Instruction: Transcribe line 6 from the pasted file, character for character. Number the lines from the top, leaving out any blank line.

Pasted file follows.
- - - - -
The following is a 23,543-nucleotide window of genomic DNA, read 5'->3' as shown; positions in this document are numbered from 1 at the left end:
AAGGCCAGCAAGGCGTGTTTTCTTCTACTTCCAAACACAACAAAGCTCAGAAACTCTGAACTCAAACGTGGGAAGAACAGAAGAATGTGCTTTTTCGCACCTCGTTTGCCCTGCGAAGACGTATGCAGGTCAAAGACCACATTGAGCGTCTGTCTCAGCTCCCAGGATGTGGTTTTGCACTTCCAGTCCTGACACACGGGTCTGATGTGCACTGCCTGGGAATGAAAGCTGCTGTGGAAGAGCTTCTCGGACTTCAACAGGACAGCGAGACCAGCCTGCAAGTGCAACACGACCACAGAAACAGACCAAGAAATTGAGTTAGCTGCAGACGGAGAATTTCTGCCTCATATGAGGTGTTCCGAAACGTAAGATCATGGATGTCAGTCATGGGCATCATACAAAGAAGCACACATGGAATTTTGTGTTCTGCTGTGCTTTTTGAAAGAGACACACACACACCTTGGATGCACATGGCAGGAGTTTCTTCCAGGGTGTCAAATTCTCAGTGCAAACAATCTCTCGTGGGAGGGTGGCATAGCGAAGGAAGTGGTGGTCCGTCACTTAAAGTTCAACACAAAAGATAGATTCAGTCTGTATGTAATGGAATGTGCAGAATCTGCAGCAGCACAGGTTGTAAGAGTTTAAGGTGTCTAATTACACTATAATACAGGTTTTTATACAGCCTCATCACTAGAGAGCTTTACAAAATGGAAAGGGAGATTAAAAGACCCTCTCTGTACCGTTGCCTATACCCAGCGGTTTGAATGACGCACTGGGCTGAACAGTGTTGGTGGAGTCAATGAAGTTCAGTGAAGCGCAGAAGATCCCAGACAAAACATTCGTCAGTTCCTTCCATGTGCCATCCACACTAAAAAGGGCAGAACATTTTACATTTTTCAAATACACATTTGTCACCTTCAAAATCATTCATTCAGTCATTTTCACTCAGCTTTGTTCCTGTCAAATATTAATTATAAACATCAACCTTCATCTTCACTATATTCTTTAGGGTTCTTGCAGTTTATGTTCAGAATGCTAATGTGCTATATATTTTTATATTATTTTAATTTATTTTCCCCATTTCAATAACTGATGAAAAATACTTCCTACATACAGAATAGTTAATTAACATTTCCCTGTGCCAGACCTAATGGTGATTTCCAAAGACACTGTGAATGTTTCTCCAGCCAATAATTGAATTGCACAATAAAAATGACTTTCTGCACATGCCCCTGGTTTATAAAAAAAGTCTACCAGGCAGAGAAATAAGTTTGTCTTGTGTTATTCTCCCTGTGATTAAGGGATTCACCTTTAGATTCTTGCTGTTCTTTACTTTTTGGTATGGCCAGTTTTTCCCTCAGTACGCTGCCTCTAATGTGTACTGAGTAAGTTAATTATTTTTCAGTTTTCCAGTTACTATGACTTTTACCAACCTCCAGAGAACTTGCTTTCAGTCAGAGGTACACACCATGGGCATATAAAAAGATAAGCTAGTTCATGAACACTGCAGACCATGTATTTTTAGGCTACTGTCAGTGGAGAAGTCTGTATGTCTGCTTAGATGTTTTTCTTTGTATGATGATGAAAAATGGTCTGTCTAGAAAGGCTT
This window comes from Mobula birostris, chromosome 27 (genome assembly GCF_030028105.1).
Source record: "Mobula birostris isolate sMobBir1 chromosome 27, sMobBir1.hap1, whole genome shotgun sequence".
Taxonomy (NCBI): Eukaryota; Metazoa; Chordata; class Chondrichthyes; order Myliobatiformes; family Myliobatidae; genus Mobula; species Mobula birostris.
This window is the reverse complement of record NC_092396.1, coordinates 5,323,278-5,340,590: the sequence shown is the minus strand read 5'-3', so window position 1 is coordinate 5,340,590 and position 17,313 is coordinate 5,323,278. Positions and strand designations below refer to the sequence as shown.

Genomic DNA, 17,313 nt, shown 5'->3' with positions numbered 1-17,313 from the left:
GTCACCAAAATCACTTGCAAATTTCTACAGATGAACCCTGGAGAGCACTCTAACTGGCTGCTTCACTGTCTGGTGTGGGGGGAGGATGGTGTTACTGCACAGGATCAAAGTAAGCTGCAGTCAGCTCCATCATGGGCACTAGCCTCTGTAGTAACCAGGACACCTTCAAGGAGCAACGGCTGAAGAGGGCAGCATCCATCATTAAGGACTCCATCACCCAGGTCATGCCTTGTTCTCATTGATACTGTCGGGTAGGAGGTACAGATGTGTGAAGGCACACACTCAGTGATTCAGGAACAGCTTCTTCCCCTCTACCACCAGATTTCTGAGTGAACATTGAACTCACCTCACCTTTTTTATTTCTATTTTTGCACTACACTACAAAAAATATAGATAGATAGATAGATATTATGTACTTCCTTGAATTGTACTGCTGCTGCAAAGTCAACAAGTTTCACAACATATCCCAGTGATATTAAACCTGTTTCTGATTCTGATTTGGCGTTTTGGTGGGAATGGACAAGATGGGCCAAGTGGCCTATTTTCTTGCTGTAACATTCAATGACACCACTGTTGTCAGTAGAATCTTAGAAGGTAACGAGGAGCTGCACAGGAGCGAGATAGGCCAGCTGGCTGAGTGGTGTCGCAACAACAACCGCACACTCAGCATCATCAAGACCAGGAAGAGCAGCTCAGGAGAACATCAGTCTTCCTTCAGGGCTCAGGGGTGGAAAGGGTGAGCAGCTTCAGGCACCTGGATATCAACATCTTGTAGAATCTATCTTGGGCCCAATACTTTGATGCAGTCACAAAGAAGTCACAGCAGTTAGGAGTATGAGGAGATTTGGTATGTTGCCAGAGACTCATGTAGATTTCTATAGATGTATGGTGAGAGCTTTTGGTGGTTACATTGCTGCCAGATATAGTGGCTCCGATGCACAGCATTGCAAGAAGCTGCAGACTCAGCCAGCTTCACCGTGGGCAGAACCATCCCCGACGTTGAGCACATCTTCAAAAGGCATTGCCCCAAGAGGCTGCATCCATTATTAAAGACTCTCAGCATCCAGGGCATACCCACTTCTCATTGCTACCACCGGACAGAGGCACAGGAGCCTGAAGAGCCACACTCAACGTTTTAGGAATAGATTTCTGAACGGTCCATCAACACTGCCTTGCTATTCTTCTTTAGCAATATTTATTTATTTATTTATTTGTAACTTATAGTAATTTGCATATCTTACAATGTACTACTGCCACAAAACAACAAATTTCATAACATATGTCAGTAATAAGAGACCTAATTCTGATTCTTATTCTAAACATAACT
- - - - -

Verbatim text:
This window is the reverse complement of record NC_092396.1, coordinates 5,323,278-5,340,590: the sequence shown is the minus strand read 5'-3', so window position 1 is coordinate 5,340,590 and position 17,313 is coordinate 5,323,278. Positions and strand designations below refer to the sequence as shown.